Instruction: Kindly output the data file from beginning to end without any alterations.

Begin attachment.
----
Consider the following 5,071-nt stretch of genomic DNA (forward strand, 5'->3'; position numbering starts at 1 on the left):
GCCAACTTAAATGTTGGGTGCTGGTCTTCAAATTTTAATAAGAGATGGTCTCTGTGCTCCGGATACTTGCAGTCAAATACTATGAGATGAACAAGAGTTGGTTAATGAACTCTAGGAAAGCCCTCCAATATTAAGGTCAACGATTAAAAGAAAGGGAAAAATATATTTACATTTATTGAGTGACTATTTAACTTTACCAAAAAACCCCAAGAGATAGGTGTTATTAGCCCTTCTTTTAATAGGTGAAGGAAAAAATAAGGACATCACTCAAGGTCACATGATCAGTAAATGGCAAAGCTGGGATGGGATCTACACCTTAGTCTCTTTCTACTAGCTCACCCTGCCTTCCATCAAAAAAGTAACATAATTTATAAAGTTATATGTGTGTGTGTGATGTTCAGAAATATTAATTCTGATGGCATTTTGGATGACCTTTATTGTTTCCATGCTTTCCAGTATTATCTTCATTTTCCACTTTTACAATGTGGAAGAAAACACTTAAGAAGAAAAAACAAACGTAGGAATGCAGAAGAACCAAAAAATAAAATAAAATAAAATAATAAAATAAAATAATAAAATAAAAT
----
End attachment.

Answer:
Consider the following 5,071-nt stretch of genomic DNA (forward strand, 5'->3'; position numbering starts at 1 on the left):
GCCAACTTAAATGTTGGGTGCTGGTCTTCAAATTTTAATAAGAGATGGTCTCTGTGCTCCGGATACTTGCAGTCAAATACTATGAGATGAACAAGAGTTGGTTAATGAACTCTAGGAAAGCCCTCCAATATTAAGGTCAACGATTAAAAGAAAGGGAAAAATATATTTACATTTATTGAGTGACTATTTAACTTTACCAAAAAACCCCAAGAGATAGGTGTTATTAGCCCTTCTTTTAATAGGTGAAGGAAAAAATAAGGACATCACTCAAGGTCACATGATCAGTAAATGGCAAAGCTGGGATGGGATCTACACCTTAGTCTCTTTCTACTAGCTCACCCTGCCTTCCATCAAAAAAGTAACATAATTTATAAAGTTATATGTGTGTGTGTGATGTTCAGAAATATTAATTCTGATGGCATTTTGGATGACCTTTATTGTTTCCATGCTTTCCAGTATTATCTTCATTTTCCACTTTTACAATGTGGAAGAAAACACTTAAGAAGAAAAAACAAACGTAGGAATGCAGAAGAACCAAAAAATAAAATAAAATAAAATAATAAAATAAAATAATAAAATAAAAT